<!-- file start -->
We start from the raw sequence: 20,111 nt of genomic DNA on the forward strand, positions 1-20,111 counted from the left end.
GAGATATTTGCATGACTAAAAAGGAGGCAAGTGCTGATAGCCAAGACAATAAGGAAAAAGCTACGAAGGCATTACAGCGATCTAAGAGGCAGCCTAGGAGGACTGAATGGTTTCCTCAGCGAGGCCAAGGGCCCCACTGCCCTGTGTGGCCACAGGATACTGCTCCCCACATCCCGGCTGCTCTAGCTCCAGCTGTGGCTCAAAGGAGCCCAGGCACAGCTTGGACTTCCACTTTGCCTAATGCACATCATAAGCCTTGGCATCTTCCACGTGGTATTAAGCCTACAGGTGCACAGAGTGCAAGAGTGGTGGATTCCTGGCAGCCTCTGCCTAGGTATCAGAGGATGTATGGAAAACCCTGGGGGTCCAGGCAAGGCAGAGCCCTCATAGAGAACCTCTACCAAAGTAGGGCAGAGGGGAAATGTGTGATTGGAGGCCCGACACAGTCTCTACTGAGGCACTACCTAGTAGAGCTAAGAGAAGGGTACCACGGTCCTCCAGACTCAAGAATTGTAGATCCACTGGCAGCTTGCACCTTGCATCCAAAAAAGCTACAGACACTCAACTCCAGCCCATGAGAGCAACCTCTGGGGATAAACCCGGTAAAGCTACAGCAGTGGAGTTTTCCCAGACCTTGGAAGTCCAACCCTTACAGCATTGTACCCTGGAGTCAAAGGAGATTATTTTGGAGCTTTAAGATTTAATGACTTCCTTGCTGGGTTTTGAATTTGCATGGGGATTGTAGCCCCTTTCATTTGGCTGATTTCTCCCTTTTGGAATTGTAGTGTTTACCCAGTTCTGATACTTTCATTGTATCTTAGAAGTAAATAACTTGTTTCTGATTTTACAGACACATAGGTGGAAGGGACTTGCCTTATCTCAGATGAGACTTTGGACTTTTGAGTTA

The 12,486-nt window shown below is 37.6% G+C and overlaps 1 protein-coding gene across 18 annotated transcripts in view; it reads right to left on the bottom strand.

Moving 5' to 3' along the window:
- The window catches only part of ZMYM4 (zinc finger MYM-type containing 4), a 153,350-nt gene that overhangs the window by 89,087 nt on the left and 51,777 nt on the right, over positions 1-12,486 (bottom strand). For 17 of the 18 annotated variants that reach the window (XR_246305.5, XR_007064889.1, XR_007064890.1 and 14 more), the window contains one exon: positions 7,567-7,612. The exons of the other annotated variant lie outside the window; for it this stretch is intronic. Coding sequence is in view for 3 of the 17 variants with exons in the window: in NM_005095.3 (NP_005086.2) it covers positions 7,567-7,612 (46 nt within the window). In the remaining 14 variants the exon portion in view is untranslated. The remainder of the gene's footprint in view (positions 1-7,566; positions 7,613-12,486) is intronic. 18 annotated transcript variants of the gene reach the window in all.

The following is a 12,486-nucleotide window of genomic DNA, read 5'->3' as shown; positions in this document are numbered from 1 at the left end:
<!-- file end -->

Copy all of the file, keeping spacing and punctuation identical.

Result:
We start from the raw sequence: 20,111 nt of genomic DNA on the forward strand, positions 1-20,111 counted from the left end.
GAGATATTTGCATGACTAAAAAGGAGGCAAGTGCTGATAGCCAAGACAATAAGGAAAAAGCTACGAAGGCATTACAGCGATCTAAGAGGCAGCCTAGGAGGACTGAATGGTTTCCTCAGCGAGGCCAAGGGCCCCACTGCCCTGTGTGGCCACAGGATACTGCTCCCCACATCCCGGCTGCTCTAGCTCCAGCTGTGGCTCAAAGGAGCCCAGGCACAGCTTGGACTTCCACTTTGCCTAATGCACATCATAAGCCTTGGCATCTTCCACGTGGTATTAAGCCTACAGGTGCACAGAGTGCAAGAGTGGTGGATTCCTGGCAGCCTCTGCCTAGGTATCAGAGGATGTATGGAAAACCCTGGGGGTCCAGGCAAGGCAGAGCCCTCATAGAGAACCTCTACCAAAGTAGGGCAGAGGGGAAATGTGTGATTGGAGGCCCGACACAGTCTCTACTGAGGCACTACCTAGTAGAGCTAAGAGAAGGGTACCACGGTCCTCCAGACTCAAGAATTGTAGATCCACTGGCAGCTTGCACCTTGCATCCAAAAAAGCTACAGACACTCAACTCCAGCCCATGAGAGCAACCTCTGGGGATAAACCCGGTAAAGCTACAGCAGTGGAGTTTTCCCAGACCTTGGAAGTCCAACCCTTACAGCATTGTACCCTGGAGTCAAAGGAGATTATTTTGGAGCTTTAAGATTTAATGACTTCCTTGCTGGGTTTTGAATTTGCATGGGGATTGTAGCCCCTTTCATTTGGCTGATTTCTCCCTTTTGGAATTGTAGTGTTTACCCAGTTCTGATACTTTCATTGTATCTTAGAAGTAAATAACTTGTTTCTGATTTTACAGACACATAGGTGGAAGGGACTTGCCTTATCTCAGATGAGACTTTGGACTTTTGAGTTA

The 12,486-nt window shown below is 37.6% G+C and overlaps 1 protein-coding gene across 18 annotated transcripts in view; it reads right to left on the bottom strand.

Moving 5' to 3' along the window:
- The window catches only part of ZMYM4 (zinc finger MYM-type containing 4), a 153,350-nt gene that overhangs the window by 89,087 nt on the left and 51,777 nt on the right, over positions 1-12,486 (bottom strand). For 17 of the 18 annotated variants that reach the window (XR_246305.5, XR_007064889.1, XR_007064890.1 and 14 more), the window contains one exon: positions 7,567-7,612. The exons of the other annotated variant lie outside the window; for it this stretch is intronic. Coding sequence is in view for 3 of the 17 variants with exons in the window: in NM_005095.3 (NP_005086.2) it covers positions 7,567-7,612 (46 nt within the window). In the remaining 14 variants the exon portion in view is untranslated. The remainder of the gene's footprint in view (positions 1-7,566; positions 7,613-12,486) is intronic. 18 annotated transcript variants of the gene reach the window in all.

The following is a 12,486-nucleotide window of genomic DNA, read 5'->3' as shown; positions in this document are numbered from 1 at the left end: